I have now finally started figuring out the people in my network that are in some way connected to this war. If you are in my network and I did not reach out, it is not because I do not care, it is because my brain has not connected all the wires yet. On either side, reaching out may seem like a nothing but in fact most of the people I reached out to have appreciated it. I am not giving myself any awards of goodness for it. Rather recognising that it is such a small thing we can do, to go out of our way and actually offer a word of kindness. And kindness always goes a long way.
A war in the age of the globalization and social media means we can more easily see what is going on, and we can also more easily unite. In fact, the rallies for support started earlier than probably most government sanctions. The people wanted to do something. As I looked at where I could better apply a contribution, I was pleased to find out my employer launched a donation and matching fund for the International Rescue Committee. I love matching as it is a highly effective way to provide help, really increasing the impact of my donation. And as a UK taxpayer, Giftaid gave an extra push. While it was only the beginning, I felt at least I got the machine in motion.
If you are wondering if I am now fundraising for Ukraine rather than Mozambique, I am not. We are very much still trying to solve the structural problems we face in Mozambique, getting children in school, feeding them, keeping them healthy. Whilst the war there may have finished 30 years ago, there is much to be done.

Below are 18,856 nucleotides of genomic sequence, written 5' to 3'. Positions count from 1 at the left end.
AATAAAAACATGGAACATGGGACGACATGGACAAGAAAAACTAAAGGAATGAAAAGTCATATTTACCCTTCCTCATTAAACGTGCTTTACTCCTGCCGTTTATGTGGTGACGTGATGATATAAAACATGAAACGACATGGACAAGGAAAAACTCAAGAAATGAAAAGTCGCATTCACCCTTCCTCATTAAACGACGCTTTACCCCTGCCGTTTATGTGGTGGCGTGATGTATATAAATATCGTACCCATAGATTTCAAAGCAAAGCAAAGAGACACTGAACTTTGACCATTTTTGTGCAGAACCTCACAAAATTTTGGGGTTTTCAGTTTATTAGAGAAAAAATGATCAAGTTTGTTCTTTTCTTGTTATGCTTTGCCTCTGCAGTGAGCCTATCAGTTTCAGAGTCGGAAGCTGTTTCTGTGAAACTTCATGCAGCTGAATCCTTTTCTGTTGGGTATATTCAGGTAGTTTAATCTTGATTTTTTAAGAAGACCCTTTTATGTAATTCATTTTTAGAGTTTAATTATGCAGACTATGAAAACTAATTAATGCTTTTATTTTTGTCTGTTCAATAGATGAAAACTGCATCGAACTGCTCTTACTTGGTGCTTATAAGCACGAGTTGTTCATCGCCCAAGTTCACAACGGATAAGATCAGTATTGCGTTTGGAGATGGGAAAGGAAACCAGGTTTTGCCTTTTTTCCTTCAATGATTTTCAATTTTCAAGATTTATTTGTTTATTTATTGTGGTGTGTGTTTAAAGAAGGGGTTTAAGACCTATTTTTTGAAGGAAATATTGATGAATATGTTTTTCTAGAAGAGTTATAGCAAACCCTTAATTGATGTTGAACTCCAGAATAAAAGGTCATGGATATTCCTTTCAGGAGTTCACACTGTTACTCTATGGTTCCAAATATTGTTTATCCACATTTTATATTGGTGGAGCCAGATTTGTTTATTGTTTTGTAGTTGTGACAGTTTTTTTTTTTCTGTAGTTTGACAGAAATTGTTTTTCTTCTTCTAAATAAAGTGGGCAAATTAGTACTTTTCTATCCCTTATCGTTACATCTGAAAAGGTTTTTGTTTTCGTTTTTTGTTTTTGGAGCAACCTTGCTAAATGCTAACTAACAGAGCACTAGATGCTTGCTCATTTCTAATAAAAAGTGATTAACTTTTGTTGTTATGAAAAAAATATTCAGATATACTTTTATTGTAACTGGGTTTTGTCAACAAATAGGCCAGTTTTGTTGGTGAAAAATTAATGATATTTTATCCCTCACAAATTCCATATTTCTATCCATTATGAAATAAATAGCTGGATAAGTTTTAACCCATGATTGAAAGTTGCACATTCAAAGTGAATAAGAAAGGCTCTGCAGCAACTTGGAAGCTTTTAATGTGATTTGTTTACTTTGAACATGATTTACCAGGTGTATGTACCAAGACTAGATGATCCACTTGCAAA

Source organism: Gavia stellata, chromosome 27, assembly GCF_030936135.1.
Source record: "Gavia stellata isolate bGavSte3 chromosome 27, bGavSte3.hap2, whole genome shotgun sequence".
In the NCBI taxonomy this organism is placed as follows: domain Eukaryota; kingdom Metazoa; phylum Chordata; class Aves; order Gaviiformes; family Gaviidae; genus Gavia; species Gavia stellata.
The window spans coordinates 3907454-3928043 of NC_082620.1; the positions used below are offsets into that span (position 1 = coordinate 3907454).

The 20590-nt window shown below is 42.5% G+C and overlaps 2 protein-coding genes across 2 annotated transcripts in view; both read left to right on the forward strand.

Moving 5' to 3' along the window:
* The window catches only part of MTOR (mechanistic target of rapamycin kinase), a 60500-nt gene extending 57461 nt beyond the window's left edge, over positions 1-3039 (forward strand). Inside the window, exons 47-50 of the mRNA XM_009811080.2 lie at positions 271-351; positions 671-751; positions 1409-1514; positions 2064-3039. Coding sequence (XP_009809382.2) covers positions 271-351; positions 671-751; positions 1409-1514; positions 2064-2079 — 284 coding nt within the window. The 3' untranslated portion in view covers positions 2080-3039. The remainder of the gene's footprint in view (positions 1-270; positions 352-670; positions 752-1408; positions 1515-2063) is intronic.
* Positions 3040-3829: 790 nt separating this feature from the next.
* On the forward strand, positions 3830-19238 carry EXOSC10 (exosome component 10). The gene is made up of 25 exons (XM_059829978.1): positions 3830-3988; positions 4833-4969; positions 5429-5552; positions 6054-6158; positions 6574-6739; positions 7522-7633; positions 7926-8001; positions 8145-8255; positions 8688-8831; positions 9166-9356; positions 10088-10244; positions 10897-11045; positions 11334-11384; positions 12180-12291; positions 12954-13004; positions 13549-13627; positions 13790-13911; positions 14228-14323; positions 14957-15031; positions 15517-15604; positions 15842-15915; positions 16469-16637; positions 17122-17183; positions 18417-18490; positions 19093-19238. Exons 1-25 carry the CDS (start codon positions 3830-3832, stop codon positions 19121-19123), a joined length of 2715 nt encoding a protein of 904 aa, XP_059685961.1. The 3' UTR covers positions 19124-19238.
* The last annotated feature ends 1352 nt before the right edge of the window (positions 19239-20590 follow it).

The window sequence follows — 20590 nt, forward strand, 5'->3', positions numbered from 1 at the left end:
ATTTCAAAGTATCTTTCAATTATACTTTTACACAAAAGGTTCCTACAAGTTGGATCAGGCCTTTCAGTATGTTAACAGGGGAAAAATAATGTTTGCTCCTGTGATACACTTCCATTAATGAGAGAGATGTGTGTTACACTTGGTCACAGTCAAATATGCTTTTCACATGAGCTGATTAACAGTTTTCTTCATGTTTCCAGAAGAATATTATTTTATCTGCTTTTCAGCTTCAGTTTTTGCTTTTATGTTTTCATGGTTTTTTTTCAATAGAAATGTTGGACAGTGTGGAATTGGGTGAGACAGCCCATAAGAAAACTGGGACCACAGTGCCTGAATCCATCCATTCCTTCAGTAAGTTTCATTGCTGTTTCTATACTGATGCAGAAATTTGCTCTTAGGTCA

However, even though there is a foundation cause to my heart, I do continue to support other causes that are close to home or close to a friend’s heart. In this case, it is the people of Ukraine. I say it because many people feel like “they already give to X” and therefore they don’t give to an emergency Y. One thing hopefully does not exclude the other. So if you see me rallying support for Portugal Unido Pela Ucrania on the internet, I have not changed my colours. I just have lots of colours.
Teach through giving
When we go back to Lisbon, I am hoping to bring the kids to a collection center so we can give physical goods and they understand what a war can cause. Lack of rice, lack of cereal, lack of socks, lack of bed sheets. Whilst I am not brave enough to show the children pictures of the war (or pictures of real starvation in Mozambique), I have always shown then how Little Gestures can truly help and make a difference to each person. And how we are fortunate that we can go to a supermarket and buy so many of these things. Maybe that way they will understand a war is not just something we read about in the news and will one day when older also be compelled to action.
An unimaginable war
I have no particular expertise in talking about this war. Or any other war for that matter. Because I struggle to understand and put myself on the offender’s shoes, Or even in the victim’s. I struggle to explain without judgement. It is not meant to offend by omission of what I am not saying. It is not meant to lecture about what I am doing. It is meant to be my very tiny word about something I don’t think can go forgotten in our history. I could not leave this war unspoken.
Photo by Tina Hartung @ Unsplash